Located below a multi-storey car park in sleepy Toh Guan estate, this seafood tze char restaurant boasts of live seafood swimming in tanks.
I have been here once before and wasn’t as impressed as tonight. Hunger could be good explanation.
The kopitiam is noisy and definitely not a place for business conversation during meal. The central kitchen in the middle of the shop hums with powerful exhaust, such that we had to shout across the table to be heard.
We ordered the chef’s specialties – chye poh horfan omelette, fragrant duck, crab beehoon, omitting the expensive geoduck clams, and some other common dishes.
The first dish to arrive was the spinach with salted egg and century egg. ($18)
The soupy dish was delicious and spinach tender. I could just eat this alone with rice.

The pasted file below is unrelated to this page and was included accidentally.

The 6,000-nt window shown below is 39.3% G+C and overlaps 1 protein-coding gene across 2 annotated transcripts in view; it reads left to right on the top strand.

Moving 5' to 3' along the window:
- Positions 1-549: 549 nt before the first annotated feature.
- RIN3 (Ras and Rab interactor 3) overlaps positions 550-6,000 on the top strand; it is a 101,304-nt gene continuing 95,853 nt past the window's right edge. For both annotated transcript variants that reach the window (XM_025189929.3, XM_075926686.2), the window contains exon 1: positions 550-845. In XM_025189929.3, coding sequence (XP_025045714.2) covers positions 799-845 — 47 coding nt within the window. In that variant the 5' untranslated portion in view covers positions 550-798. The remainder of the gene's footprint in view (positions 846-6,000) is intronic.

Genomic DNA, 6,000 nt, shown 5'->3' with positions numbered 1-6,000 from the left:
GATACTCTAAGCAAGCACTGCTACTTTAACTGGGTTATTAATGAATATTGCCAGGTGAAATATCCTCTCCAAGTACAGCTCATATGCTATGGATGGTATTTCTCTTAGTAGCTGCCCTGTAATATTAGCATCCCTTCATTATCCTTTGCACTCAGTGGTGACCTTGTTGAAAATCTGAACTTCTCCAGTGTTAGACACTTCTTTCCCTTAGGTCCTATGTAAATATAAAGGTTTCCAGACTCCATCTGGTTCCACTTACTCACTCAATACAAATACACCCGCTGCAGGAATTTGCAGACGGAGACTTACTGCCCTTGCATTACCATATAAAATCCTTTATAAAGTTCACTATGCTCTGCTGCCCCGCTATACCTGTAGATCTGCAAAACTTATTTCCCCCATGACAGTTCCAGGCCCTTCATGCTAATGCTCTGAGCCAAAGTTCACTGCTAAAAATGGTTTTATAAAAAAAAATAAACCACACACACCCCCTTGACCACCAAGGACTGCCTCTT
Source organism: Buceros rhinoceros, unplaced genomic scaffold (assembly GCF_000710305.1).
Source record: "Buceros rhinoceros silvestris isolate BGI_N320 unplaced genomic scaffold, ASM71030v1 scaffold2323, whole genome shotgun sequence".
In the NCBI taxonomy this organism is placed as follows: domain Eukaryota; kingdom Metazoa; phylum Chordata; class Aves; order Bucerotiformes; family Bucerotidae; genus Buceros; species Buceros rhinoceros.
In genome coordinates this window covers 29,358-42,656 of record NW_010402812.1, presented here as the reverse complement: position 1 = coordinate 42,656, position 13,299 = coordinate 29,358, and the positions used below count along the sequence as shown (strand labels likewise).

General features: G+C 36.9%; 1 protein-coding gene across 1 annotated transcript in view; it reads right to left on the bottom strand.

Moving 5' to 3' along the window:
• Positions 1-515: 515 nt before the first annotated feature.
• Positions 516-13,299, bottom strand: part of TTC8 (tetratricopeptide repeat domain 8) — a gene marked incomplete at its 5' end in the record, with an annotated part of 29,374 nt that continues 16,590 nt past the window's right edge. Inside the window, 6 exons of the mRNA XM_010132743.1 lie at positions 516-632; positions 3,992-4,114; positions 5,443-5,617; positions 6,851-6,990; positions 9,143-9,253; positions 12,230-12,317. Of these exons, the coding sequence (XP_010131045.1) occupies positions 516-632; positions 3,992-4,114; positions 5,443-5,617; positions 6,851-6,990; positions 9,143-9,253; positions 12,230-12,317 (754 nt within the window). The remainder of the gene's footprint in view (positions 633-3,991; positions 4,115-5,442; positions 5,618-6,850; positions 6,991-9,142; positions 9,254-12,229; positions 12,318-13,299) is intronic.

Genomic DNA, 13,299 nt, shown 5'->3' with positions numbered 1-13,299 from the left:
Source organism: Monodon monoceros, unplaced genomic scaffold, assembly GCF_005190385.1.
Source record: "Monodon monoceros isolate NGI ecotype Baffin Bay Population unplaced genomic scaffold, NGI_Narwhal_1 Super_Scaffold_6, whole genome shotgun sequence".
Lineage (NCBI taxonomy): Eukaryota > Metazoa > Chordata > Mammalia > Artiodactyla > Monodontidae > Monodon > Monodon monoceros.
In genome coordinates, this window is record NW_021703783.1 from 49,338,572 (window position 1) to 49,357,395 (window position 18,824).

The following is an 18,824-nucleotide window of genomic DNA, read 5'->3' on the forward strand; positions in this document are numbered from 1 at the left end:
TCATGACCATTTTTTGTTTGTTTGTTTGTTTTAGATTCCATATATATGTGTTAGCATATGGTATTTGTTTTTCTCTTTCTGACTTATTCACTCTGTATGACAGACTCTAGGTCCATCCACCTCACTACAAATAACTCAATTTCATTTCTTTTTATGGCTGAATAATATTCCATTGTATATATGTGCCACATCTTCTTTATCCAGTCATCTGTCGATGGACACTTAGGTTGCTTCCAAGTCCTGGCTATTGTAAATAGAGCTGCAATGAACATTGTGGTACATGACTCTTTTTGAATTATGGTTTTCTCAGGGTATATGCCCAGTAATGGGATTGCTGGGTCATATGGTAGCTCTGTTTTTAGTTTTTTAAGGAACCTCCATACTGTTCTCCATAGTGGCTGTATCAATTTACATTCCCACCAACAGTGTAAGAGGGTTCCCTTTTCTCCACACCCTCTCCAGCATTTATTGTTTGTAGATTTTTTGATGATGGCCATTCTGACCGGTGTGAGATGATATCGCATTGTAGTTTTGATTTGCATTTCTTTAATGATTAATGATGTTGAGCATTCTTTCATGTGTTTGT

Along with salted egg coated dishes, the other popular coat is pumpkin coat. I had pumpkin coated prawns at a wedding yesterday which I thought was a better combination than the pumpkin coated pork ribs we had tonight. The pork ribs, served without bones, was tender and was more fillet, but the pumpkin didn’t contribute to the overall taste, unlike coffee. ($15)
The chye poh horfan omelette ($12) is over rated. It was more omelette with horfan filling. This is no substitute for the Teochew horfan with chye poh we loved.
The fragrant duck ($18 for half) was deep-fried until crispy where the bones could be gnawed. A nice change from the usual braised or roasted duck.
What I really loved was the crab bee hoon. ($67)
The bee hoon had the sweetness of these crab yet the crab retained its flavour. The meat was solid and firm. (They could have cut the pieces smaller though.)
The other common dishes were well cooked. The golden tofu, usually served in a clay pot at other stalls as seafood tofu, was served in a dish. ($15)
The kids loved it.
The lemon chicken ($12) was ordered more for my nephew and niece as they are picky eaters.
Overall, the reasonable price for this place and the good food make it worth the while for a revisit.